The House bill would raise Title I spending over two years by $13 billion; for the current fiscal year, spending would rise to $20 billion from about $14.5 billion. The two-year increase in the Senate bill would be $11.4 billion.

Both the House and Senate bills would also increase federal spending on special education by $13 billion over two years.

That even the Senate bill would provide more money than the Department of Ed's annual discretionary budget sounds rather impressive.

And then there is this post by Kevin Drum detailing the combined impact of the stimulus bill along with the expected budget deficits to run over the next few years:

So: With the cut, total fiscal stimulus over the three years starting last October comes to $2.7 trillion and 12 million jobs. If we had kept spending at its higher level, it would have come to $2.8 trillion and perhaps 12.5 million jobs. That's a difference of about 3%.

Now, the nature of that 3% is hardly defensible. State aid and school construction are way better uses of the money than a lot of stuff that was left in the bill. Still, the fact remains that the total amount of stimulus over three years is $2.7 trillion, not the $800 billion number that dominates the discussion. That's a helluva lot of stimulus, and if it doesn't do the job it's doubtful that $2.8 trillion will do it either.

I'm a little dubious as to how accurately X amount of government spending leads to X number of jobs. But if this is the bigger picture as Drum suggests, the ultimate effect of national policy should be a positive one.

It also reinforces something I posted about last week--the ultimate role played by the upcoming budget proposals and discussions, and the filibuster-insulated Reconciliation process that governs it. The stimulus money obviously can get fast-tracked sooner, while the money to eventually to come out of budget reconciliation is several months down the road. Still, the stimulus is far from being the end point of government intervention in the economy.

$3 Trillion > $800 Billion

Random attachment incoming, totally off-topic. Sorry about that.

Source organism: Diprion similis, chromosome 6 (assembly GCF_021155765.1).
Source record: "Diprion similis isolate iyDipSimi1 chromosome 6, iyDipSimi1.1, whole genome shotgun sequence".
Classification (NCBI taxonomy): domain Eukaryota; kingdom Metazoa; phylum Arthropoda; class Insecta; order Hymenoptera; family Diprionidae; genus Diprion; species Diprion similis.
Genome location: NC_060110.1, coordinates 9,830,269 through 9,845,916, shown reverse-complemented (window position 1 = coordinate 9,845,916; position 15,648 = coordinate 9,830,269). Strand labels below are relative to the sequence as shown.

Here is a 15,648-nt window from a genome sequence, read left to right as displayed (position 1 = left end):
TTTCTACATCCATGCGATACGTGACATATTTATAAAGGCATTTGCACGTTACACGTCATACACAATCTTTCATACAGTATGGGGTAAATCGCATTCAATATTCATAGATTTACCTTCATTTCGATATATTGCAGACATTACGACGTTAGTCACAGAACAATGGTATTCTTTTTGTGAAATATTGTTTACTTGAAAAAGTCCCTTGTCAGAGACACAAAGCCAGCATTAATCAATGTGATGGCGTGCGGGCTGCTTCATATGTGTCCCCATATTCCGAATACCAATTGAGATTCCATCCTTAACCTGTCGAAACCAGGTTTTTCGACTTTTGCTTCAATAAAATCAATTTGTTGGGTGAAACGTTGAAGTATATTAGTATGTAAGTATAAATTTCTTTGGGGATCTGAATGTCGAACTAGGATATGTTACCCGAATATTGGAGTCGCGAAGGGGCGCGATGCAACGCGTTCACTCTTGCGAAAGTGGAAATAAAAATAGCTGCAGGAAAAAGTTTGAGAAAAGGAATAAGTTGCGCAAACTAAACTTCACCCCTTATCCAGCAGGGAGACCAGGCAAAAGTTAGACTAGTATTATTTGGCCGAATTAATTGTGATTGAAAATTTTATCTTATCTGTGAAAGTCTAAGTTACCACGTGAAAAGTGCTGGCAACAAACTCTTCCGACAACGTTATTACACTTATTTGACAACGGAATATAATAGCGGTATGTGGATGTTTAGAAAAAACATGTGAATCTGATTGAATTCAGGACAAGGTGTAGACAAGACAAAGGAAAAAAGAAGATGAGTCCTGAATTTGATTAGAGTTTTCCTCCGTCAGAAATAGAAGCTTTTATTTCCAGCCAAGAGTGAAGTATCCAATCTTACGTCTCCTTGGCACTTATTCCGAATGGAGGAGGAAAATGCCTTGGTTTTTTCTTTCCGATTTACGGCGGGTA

Despite all the hand-wringing from Senate Republicans--and their cable teevee enablers--36 out of 41 of them voted for $3 trillion worth of tax cuts last week.


In the Senate, Republicans inveighed against “pork” — although the wasteful spending they claimed to have identified (much of it was fully justified) was a trivial share of the bill’s total. And they decried the bill’s cost — even as 36 out of 41 Republican senators voted to replace the Obama plan with $3 trillion, that’s right, $3 trillion in tax cuts over 10 years.

Monday, February 09, 2009

The New Deal worked

From Devilstower at the Daily Kos.

And read this, too, while you're at it.

Safer food, safer consumers

Hopefully, amidst all the anguish surrounding the stimulus bill, the Wall Street bailout, and media gobbledigoop, the little matter of making sure our food is safe and the people who eat it less at risk won't get swept under the carpet.

Fortunately, someone now appears to be on the job (hat tip, Americablog).


WASHINGTON - The peanut recall offers a prime opportunity to merge all federal food safety oversight into one agency, Agriculture Secretary Tom Vilsack said Friday.

Right now, the Food and Drug Administration and the Department of Agriculture share oversight responsibilities, along with other government agencies, dividing authority along lines that don't always make sense. For example, the FDA oversees eggs in the shell, while the Agriculture Department is responsible for processed egg products.

The Centers for Disease Control and Prevention and the Environmental Protection Agency share some food oversight as well.

"You can't have two systems and be able to reassure people you've got the job covered," Vilsack said. "This is a grand opportunity for us to take a step back and rethink our approach."

A salmonella outbreak blamed on Peanut Corp. of America has sickened at least 575 people in 43 states. At least eight have died. More than 1,300 foods that used ingredients from the company's processing plant in Blakely, Ga., have been recalled. While the outbreak appears to be slowing down, new illnesses are still being reported.